I have a number of distinctive memories of Jean, as friend and colleague. I remember the surprisingly shy way in which she showed me her book when it first came out in 1986. I remember the day in 1990 when she burst into a class I was teaching, to yell excitedly ‘She’s gone!’ – when news had just broken of Margaret Thatcher resigned. I remember the day (but not the date) when, the three of us sharing an office and Anne and I utterly involved in tutoring students, there was a different kind of yell from behind us, and we turned just in time to see Jean hurl a chair across the room in frustration at her inability to work with so much noise.


Jean could be funny, irascible, precise, and very determined. She moved fast through life. She smoked heavily throughout. She loved her red wine, and other libations. She was a keep-fit (or perhaps better, keep-stretchy) fanatic. She was a lot of fun and ideas. Although I know that she was very critical of the masculinist assumptions that underlie many notions of ‘human nature’ and ‘humanism’, she was to me a humanist in the very best senses of the word. Goodbye, Jean.


Anne Seller:

My best memory of Jean is of a SWIP gathering at her home on slopes above Bristol. It was a brilliant summer day so we moved outside in her large garden, where we talked, listened to each other’s papers, laughed a lot, and had inspiring, invigorating discussions, which always seemed to lead somewhere. A gathering of good friends, sharing mutual interests and intellectual concerns, we were living our vision of what universities would be like without the aggression, competitiveness and fear of our largely masculine departments. With her sense of fun, commitment, and ideas , Jean made a big contribution to such gatherings. The happiness of this particular day for me is her memorial; a part of my life.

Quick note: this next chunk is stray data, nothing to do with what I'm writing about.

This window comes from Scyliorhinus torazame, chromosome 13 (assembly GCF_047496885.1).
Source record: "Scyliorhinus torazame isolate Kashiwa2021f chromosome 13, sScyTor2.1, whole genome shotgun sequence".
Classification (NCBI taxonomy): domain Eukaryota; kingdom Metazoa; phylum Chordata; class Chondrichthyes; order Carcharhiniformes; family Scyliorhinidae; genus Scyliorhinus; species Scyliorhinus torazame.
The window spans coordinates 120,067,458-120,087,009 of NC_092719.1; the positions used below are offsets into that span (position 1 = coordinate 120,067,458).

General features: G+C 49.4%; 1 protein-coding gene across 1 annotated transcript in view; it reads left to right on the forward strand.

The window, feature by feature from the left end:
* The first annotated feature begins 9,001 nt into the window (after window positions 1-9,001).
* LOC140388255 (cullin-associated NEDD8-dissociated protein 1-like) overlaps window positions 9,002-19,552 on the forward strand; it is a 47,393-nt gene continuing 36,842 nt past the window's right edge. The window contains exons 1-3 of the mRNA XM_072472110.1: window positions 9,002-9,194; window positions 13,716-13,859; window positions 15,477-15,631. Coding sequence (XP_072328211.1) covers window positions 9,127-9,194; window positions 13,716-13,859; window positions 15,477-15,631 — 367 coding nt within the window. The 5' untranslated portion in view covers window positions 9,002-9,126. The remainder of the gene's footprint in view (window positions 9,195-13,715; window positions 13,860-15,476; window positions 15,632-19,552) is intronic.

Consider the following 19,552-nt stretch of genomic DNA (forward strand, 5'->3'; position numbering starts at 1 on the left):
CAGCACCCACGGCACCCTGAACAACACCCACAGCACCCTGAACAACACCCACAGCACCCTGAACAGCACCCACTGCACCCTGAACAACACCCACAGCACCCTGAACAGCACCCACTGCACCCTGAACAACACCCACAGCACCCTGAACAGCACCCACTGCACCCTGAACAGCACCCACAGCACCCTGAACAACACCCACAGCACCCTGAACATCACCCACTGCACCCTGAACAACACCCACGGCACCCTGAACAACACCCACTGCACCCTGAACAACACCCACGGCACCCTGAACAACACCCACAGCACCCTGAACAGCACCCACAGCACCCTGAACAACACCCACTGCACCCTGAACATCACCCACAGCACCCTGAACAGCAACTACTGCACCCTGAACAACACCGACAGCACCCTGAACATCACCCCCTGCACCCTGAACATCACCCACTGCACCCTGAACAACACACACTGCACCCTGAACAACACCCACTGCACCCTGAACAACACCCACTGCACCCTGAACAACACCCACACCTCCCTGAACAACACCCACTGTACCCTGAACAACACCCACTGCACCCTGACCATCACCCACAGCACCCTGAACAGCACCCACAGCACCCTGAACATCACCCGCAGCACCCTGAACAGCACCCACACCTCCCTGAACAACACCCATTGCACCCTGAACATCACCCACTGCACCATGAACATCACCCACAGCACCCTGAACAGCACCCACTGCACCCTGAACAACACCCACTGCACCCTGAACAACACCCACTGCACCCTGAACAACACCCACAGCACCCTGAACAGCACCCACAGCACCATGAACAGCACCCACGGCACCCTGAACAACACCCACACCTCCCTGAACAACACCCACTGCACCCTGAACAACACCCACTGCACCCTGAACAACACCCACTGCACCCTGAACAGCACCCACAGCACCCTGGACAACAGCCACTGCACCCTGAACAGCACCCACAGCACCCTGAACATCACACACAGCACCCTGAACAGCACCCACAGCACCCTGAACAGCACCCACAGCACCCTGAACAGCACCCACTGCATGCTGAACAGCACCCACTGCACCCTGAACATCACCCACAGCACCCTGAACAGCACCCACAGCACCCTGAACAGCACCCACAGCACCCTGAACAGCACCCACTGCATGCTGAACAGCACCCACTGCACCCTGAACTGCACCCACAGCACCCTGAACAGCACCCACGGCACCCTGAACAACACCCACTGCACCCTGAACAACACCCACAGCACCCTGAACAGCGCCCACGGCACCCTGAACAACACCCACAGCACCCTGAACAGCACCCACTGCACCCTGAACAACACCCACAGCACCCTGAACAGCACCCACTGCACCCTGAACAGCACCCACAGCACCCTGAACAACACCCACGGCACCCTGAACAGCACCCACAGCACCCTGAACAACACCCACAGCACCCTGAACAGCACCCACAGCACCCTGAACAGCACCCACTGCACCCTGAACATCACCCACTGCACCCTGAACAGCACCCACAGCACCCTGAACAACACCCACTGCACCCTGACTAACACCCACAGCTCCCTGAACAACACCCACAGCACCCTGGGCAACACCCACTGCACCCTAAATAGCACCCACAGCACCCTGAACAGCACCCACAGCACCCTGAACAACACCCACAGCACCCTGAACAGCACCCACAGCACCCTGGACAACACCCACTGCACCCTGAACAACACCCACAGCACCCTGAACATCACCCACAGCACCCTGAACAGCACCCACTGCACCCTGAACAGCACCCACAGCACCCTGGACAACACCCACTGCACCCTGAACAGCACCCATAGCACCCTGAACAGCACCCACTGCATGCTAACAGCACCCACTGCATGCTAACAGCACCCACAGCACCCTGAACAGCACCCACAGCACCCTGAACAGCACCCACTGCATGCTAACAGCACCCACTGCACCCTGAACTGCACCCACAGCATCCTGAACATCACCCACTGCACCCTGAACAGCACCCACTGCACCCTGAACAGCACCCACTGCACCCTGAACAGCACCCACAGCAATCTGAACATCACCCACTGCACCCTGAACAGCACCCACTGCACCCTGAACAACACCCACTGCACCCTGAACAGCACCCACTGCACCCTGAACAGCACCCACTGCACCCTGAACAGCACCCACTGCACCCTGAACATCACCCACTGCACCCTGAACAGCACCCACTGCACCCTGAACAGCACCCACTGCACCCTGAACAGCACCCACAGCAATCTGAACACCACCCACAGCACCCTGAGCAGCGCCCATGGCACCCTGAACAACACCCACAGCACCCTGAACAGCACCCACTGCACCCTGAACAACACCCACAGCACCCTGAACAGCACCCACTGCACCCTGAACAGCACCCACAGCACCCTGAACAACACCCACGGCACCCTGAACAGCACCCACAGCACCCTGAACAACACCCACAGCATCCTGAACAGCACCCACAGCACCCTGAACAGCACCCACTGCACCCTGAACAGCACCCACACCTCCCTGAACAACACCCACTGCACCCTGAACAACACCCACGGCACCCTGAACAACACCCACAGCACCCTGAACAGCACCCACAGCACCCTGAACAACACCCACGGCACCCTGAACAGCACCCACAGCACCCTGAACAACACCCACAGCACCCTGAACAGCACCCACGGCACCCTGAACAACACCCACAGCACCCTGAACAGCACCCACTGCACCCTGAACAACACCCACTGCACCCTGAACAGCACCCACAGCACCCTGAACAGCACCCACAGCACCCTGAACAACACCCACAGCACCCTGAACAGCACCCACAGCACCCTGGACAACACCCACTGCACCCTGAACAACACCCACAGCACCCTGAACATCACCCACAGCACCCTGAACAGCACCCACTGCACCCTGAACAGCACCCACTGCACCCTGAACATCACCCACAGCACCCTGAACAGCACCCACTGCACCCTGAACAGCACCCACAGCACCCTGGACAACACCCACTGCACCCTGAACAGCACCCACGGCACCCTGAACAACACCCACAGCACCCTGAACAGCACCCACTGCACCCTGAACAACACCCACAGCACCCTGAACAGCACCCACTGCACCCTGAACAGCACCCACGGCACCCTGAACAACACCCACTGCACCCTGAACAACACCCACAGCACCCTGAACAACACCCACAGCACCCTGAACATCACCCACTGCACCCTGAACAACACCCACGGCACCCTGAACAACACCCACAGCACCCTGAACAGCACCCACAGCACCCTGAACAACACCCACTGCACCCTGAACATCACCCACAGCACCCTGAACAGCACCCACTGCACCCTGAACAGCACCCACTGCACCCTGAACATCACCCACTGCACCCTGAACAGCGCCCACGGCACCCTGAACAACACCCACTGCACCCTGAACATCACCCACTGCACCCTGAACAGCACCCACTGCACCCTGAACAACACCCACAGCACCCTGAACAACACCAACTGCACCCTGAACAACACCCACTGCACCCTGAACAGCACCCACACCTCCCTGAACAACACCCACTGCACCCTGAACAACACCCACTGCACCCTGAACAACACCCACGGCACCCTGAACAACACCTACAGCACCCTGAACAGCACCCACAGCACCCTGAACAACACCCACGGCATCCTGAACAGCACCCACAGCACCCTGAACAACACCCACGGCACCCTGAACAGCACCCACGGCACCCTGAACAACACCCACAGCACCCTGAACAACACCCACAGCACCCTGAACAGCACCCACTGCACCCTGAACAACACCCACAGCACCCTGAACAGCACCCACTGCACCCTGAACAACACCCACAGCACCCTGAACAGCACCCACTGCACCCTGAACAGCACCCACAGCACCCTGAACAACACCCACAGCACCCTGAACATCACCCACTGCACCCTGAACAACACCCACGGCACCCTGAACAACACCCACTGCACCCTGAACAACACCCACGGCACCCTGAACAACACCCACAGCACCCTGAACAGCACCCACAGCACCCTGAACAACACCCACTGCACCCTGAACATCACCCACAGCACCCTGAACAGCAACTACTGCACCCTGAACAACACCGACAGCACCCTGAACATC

Morwenna Griffiths:

Jean gave me my first introduction to the very idea that feminism was relevant to philosophy at a staff seminar in Bristol University where I was a PhD student. She electrified the usually rather sober and sedate meeting with her critique of masculinist thinking in philosophy. Later in 1983, when my PhD was newly complete, Joanna Hodge and I invited all the British female philosophers we could think of to a meeting in Oxford to discuss how feminism and philosophy might relate to each other. Most of the women we invited came: just eleven of us, not all of us working in Philosophy departments. Jean’s radiant energy, impish sense of humour and keen insights helped to create the atmosphere of the meeting. It was characterised by intellectual excitement mixed with bursts of laughter and shared experiences of being in very largely male working environments.


That first meeting inspired a number of others, run on a shoestring. Jean’s drive, energy and imagination helped keep us going. Rooms were booked in university rooms in London to which we brought a kettle, coffee and biscuits and where we discussed our developing ideas, as well as finding support and friendship at a time where there were very few women teaching philosophy, let alone feminist philosophy.


After two or three years of this, we decided to declare ourselves a Society and to publish a newsletter. SWIP came into being. It was about this time that Jean’s book, Feminist Philosophers was published. At the time there were very few books anywhere that related feminism and philosophy and Jean’s monograph was both ground-breaking and influential. The book seem to be less significant now like much published at that time, in what was a very different political and philosophical context. However, her legacy remains in the significant part she played in the process of creating spaces for women and feminism in philosophy. I was privileged to be one of those who read the manuscript of her book before its final version came out. It immediately influenced my own thinking, writing and teaching, shaping how I understood the world and my changing place within it.


I was very sad to learn that Jean had died. She was a valued friend, helpful and supportive throughout my own career in philosophy and education. My life has been the richer for knowing her.